It’s not just embarrassment, you could also be breaking the law if data is left unsecure and stored without purpose.

Now…….you may be thinking that data is obvious but why is identity management more important that securing your endpoints?

Ask yourself this, can you only access your company data or services from your company device. Are you blocked from accessing services like email and cloud storage on your personal devices?

I’m guessing not. You are most likely free to be on any device but are required to use some form of authentication such as user credentials (With MFA). These credentials are basically your identity. This is how you access your applications, infrastructure and services. That is unless you have extremely strict controls in place and your user are tied to a single device. We live in a world where access anywhere is the norm and securing yours and others identity is crucial.

Long ago, you would have to run a Exchange environment in order to provide email as a service. This service was restricted to your company network. Remote users would have connected via VPN so that they could access their emails. You could exposure it onto the internet but this would come at a risk. One that some companies don’t take. Things slowly moved on and mobile phones requires access forcing you to open up.

Now fast forward to today. Cloud services like O365 help us break free from the chains and allow our users to access their email from anywhere, meaning that the endpoints are no longer static. You can focus all your efforts to lock down your company devices but what if they are accessing their email on their personal phone that you don’t audit or manage.

O365 is just one example and if your start to leverage cloud service the same concept applies. The users will be accessing these services using their identity and this is why it’s important to secure and monitor it.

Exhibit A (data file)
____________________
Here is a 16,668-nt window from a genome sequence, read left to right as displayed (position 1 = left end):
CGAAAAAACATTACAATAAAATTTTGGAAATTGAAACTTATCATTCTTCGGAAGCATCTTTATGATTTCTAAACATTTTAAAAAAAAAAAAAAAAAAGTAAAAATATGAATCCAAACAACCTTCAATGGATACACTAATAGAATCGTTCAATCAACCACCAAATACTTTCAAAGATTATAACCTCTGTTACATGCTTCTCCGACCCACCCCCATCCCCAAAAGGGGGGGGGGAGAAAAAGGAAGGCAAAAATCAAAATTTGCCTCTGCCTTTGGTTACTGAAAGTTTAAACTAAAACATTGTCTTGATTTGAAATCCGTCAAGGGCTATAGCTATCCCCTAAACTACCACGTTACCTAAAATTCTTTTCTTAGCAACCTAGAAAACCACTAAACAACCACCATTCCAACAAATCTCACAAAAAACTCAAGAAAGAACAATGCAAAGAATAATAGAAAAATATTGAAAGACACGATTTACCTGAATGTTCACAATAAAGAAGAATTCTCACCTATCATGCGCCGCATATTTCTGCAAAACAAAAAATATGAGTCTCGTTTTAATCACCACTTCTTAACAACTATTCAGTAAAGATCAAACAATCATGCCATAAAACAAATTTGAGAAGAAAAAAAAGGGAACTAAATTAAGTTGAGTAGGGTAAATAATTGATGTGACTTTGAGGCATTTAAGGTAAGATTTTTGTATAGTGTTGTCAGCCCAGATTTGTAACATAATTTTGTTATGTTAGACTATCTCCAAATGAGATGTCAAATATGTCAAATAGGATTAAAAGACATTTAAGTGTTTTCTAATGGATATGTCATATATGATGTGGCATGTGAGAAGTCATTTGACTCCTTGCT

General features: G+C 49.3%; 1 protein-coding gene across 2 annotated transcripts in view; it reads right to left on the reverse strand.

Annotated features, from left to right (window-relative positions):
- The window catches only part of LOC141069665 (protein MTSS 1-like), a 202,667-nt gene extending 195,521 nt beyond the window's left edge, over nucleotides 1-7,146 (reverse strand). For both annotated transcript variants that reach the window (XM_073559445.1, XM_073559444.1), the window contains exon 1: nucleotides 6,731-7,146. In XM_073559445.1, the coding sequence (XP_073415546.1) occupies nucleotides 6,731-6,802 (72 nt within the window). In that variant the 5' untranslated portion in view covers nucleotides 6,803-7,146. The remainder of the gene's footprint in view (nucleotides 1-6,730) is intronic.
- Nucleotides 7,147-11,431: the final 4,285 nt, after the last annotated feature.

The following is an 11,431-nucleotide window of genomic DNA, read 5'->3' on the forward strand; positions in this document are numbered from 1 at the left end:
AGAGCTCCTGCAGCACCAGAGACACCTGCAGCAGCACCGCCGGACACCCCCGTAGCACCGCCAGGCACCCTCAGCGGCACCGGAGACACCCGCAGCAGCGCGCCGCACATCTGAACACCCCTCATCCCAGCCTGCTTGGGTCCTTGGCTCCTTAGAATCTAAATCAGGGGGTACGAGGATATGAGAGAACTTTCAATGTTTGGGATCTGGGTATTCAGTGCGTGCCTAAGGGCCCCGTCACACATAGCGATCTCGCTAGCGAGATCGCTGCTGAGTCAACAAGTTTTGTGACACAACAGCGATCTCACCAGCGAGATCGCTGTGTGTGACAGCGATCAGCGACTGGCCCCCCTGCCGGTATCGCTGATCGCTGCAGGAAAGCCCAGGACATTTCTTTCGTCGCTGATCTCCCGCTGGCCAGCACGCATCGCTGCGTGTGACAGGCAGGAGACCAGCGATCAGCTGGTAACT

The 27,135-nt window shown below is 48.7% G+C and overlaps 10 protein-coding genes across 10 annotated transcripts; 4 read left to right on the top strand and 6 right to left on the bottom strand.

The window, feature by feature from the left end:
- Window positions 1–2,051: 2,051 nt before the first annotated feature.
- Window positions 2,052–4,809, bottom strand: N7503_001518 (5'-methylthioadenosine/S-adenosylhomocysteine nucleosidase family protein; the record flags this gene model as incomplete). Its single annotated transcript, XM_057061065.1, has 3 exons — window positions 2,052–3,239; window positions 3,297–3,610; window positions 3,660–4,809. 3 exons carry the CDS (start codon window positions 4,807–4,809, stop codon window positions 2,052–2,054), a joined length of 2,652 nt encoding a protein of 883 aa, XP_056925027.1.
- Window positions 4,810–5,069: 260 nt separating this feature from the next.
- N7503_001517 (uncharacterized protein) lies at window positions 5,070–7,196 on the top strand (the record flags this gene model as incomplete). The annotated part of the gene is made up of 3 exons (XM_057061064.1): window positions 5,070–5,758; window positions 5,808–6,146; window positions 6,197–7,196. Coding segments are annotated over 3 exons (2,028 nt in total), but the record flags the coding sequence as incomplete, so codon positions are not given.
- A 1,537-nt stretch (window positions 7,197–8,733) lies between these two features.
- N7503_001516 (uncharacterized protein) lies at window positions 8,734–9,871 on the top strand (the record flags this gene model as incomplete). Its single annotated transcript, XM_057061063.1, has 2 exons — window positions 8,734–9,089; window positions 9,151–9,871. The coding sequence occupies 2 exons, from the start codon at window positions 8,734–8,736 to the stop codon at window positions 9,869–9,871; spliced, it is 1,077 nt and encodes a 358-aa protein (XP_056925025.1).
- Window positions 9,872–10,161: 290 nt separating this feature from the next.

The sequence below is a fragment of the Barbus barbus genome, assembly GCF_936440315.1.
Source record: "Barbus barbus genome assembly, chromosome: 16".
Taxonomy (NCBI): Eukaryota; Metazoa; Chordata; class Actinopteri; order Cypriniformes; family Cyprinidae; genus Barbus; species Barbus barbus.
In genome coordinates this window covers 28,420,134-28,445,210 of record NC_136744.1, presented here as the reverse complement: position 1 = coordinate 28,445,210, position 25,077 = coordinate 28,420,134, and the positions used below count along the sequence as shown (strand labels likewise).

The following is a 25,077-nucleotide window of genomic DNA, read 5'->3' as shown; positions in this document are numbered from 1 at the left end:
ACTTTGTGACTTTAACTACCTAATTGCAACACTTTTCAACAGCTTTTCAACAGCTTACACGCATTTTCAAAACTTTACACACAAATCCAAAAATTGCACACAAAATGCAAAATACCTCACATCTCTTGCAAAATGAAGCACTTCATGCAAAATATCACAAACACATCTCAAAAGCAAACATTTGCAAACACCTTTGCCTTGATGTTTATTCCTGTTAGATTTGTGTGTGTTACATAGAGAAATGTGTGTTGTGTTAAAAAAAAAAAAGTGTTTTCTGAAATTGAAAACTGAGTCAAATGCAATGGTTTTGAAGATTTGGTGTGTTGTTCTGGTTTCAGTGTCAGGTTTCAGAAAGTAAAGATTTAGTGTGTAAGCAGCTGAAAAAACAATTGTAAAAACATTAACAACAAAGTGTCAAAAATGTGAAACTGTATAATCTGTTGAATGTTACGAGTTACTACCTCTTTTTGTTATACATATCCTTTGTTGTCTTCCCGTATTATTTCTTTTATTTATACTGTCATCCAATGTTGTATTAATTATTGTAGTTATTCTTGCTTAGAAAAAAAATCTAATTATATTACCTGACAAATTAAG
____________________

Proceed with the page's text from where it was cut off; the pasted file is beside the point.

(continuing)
The cloud movement is not just at enterprise level. Think of your personal phone.
Long ago, you needed to make sure that you backed up all of your contacts and files to an SD card and then transfer them to your new one. Either that or Bluetooth or infrared it across (Good times).

Nowadays all your data is tied to your account and stored in the cloud. Once you login to your new iPhone or Android device, all your synced data starts to pull down. The device itself becomes less relevant and you only apply security controls to protect it during the time your have it. If it is stolen or lost, you can simply wipe it and move on.

I’m not saying don’t spend time securing your devices because definitely do!
What you need to keep in mind though is that your users will have their own phones and laptops and it might be handy for them to have their emails on there. If there are no restraints, they will do it, even if it’s against “written policy”.

Sorry I waffle…

Circling back to the original question. If we are starting to move to an access anywhere policy and our users are moving away from the network, can they start to become admins of their own machines?

Still no, but…. What about if you gave them an admin account (if they need it that is).
Below is a potential design you could run today. There are obviously other vendors out there, I just took some of the top ones from Gartner.